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Behavior Ecology

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Behavior Ecology. Behavioral Ecologist distinguish between ... Because it is high in calories which are the stuff the body needs to function ... Agonistic ... – PowerPoint PPT presentation

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Title: Behavior Ecology


1
Behavior Ecology
2
Behavioral Ecologist distinguish between
proximate and ultimate causes of behavior.
  • Why do we like junk food?
  • Because it tastes good (proximate cause)
  • Because it is high in calories which are the
    stuff the body needs to function (ultimate cause)
  • These are different levels of explanation

3
2 Fundamental Levels of Analysis
  • Proximate
  • Causes of the behavior are the how questions.
  • Includes effects of heredity on behavior,
    genetic-environmental interactions, and
    sensory-motor mechanisms.
  • Ultimate
  • Causes of behavior are why questions.
  • Include studies of the origin of the behavior,
    its change over time, the utility of the
    behavior in terms of reproductive success.

4
  • Four Questions
  • What are the mechanisms that
  • cause behavior?
  • What is the developmental trajectory?
  • What is the survival value?
  • How did it evolve?
  • A possible additional questionWhat are the
    personal experiences of the organism?

5
  • Two characteristics that look the same can arise
    in two different ways
  • Homologycommon decent, e.g., the hand of a chimp
    and the hand of a human.
  • Analogyconvergent evolution e.g., wings.

6
Behavior
  • What an animal does and how it does it.
  • Result of genetic and environmental factors.

7
Behavior Ecology
  • Scientific field of study that looks how behavior
    is controlled and how it develops, evolves,
    contributes to survival and reproductive success.

8
Ethology
  • Study of animal behavior in its natural setting.

9
Innate Behaviors
  • Developmentally fixed.
  • A fixed action pattern is a sequence of innate
    behaviors that is largely unchangeable usually
    carried to completion once it is initiated.
  • Fixed action patterns are triggered by sign
    stimuli.

10
Imprinting
  • A combination of learned and innate components
  • limited to a sensitive period in an organisms
    life
  • generally irreversible

11
Many Behaviors Have a Strong Genetic Component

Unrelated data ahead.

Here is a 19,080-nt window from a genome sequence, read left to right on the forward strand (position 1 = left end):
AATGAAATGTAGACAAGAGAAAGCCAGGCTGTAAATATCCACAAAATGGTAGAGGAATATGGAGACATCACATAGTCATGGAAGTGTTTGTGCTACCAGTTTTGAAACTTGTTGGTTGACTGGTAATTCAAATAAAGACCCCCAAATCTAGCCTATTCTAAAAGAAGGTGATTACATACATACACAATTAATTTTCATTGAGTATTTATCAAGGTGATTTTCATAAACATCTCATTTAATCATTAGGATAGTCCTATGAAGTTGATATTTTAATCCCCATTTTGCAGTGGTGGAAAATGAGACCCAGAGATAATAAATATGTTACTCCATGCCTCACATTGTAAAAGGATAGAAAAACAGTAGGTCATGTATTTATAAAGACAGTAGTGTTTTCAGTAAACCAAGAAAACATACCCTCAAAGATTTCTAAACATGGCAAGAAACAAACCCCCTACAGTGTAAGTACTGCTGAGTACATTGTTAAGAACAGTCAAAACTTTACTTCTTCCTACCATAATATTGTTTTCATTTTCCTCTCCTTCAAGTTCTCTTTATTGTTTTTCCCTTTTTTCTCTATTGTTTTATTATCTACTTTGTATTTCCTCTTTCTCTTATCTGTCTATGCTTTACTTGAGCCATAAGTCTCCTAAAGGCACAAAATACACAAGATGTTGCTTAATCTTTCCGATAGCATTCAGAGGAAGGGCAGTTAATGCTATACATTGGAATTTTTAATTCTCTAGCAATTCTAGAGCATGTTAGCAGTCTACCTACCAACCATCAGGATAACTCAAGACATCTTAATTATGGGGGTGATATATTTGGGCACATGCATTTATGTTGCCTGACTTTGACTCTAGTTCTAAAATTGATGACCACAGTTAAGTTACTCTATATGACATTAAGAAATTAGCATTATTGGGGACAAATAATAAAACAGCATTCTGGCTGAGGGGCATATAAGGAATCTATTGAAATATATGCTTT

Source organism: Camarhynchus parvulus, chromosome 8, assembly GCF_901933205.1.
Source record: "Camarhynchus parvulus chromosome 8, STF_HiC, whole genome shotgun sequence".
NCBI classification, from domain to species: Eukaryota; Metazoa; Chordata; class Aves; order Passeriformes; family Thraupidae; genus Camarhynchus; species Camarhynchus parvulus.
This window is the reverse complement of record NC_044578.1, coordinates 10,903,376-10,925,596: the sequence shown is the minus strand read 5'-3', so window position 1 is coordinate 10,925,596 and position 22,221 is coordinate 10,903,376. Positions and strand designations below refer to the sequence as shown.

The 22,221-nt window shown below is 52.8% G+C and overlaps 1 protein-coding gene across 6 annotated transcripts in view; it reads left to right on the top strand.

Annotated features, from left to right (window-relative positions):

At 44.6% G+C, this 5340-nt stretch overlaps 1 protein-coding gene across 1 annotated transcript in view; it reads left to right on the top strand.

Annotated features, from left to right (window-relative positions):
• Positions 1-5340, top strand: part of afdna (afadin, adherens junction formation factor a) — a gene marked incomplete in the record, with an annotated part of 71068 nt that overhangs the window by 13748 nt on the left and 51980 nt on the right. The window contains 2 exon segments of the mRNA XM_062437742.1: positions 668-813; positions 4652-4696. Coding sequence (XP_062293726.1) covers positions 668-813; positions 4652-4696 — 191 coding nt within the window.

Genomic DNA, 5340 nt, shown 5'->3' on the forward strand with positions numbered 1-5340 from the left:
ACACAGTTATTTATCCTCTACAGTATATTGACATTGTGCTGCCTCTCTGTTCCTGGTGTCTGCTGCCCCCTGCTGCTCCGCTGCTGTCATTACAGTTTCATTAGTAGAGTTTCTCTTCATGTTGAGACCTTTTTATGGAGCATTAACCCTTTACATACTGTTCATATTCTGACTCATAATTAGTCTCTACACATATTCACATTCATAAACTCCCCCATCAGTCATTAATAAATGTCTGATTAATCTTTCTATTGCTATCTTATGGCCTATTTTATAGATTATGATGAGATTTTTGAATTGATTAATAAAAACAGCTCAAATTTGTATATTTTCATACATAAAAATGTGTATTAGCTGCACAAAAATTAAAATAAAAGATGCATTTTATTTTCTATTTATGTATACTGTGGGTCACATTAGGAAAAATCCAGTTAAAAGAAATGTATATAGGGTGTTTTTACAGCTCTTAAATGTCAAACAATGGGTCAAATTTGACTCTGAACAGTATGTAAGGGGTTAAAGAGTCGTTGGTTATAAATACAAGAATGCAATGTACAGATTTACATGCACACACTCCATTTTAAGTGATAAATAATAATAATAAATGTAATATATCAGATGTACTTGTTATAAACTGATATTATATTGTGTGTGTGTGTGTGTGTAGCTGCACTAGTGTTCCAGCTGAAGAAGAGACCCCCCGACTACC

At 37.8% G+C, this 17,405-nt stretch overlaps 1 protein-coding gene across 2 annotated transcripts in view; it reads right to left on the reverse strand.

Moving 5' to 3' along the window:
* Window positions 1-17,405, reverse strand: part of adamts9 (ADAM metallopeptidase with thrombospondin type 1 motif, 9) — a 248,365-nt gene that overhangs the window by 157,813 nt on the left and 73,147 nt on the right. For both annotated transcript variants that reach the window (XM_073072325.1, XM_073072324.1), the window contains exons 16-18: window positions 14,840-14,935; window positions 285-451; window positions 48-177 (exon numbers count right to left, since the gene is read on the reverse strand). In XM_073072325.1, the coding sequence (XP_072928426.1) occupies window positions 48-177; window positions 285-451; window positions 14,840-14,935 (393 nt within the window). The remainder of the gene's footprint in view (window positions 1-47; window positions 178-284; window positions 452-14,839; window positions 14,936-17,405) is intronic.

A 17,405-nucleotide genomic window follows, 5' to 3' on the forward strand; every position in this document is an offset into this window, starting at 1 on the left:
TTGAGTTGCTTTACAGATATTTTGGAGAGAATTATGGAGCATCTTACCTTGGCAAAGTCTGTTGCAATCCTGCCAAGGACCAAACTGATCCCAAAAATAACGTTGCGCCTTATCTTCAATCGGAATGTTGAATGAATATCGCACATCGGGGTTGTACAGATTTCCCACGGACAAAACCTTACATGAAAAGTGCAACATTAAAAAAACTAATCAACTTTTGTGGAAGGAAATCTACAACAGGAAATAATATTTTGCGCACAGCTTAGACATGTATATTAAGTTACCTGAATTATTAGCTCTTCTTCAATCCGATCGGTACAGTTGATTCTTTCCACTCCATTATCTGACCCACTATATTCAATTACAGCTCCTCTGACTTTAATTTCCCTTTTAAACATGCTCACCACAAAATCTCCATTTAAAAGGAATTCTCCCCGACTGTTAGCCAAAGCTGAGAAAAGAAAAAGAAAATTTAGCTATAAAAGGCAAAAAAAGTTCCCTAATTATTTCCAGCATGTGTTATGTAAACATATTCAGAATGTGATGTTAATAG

12
KinesisSimple change in activity in response to
a stimulus
Kinesis, like taxis, is a movement or activity of
a cell or an organism in response to a stimulus.
However, unlike taxis, the response to the
stimulus provided (such as humidity, light or
temperature) is non-directional. The two main
types Orthokinesis in which the speed of
movement of the individual is dependent upon the
intensity of the stimulus. Take, for example, the
locomotion of a woodlouse in relation to
temperature. With increased humidity there is an
increase in the percentage time that the
woodlouse will remain stationary. Klinokinesis
in which the frequency or rate of turning is
proportional to stimulus intensity. Both
orthokinesis and klinokineses result in
aggregations. However, it must be noted that the
stimulus does not act to attract or repel
individuals. The same prefixes used with "taxis"
can be applied to kineses
13
Taxis
  • An automatic movement toward or away from a
    stimulus.
  • Negative
  • Positive

14
Signal
  • Behavior that causes a change in a behavior of
    another individual.
  • Pheromones are chemicals signals that are emitted
    by animals.

15
Environments, interacting with an animals
genetic makeup, influences the development of
behaviors.
16
Learning
  • Modification of behavior based on specific
    experiences.

17
Habituation
  • Loss of responsiveness to stimuli that convey
    little or no information.
  • Simple Form of Learning

18
Cognitive Map
  • Internal representation of spatial relationships
    among objects in an animals surroundings.

19
Associative learning
  • The ability of many animals to associate one
    feature of their environment with another
    feature.
  • Classical Conditioning Learning to associate
    certain stimuli with reward or punishment.
  • Operant Conditioning Occurs as an animal learns
    to associate one of its behaviors with a reward
    or a punishment.

20
Cognition
  • The ability of an animals nervous system to
    perceive, store, process, and use information
    from sensory receptors.

21
Natural Selection Favors Behavior that Increase
Survival and Reproductive Success
22
Foraging Behavior
  • Includes not only eating, but also mechanisms
    used in searching for, recognizing, and capturing
    food.
  • It represents a compromise between the benefits
    of nutrition and the cost of obtaining food.

23
Mating Behavior Mate Choice
  • Seeking or Attracting a Mate
  • Selecting a Mate
  • Competing for a Mate

24
Agonistic Behaviors
  • Ritualized contests that determine which
    competitor gains access to a resource, such as
    food or mates.

25
Concept of Inclusive Fitness
  • Accounts for most Altruistic Behavior

26
Altruism
  • Occurs when animals behave in ways that reduce
    their individual fitness, but increase the
    fitness of other individuals in the population.

27
Inclusive Fitness
  • Total effect of an individual has on
    proliferating its genes by producing its own
    offspring.
  • Kin Selection Natural selection that favors
    the kind of altruistic behavior by enhancing
    reproductive success of its relatives.

28
Social Learning
  • Learning through observing others.
  • Sociobiology Applies evolutionary theory to the
    study of social behaviors.
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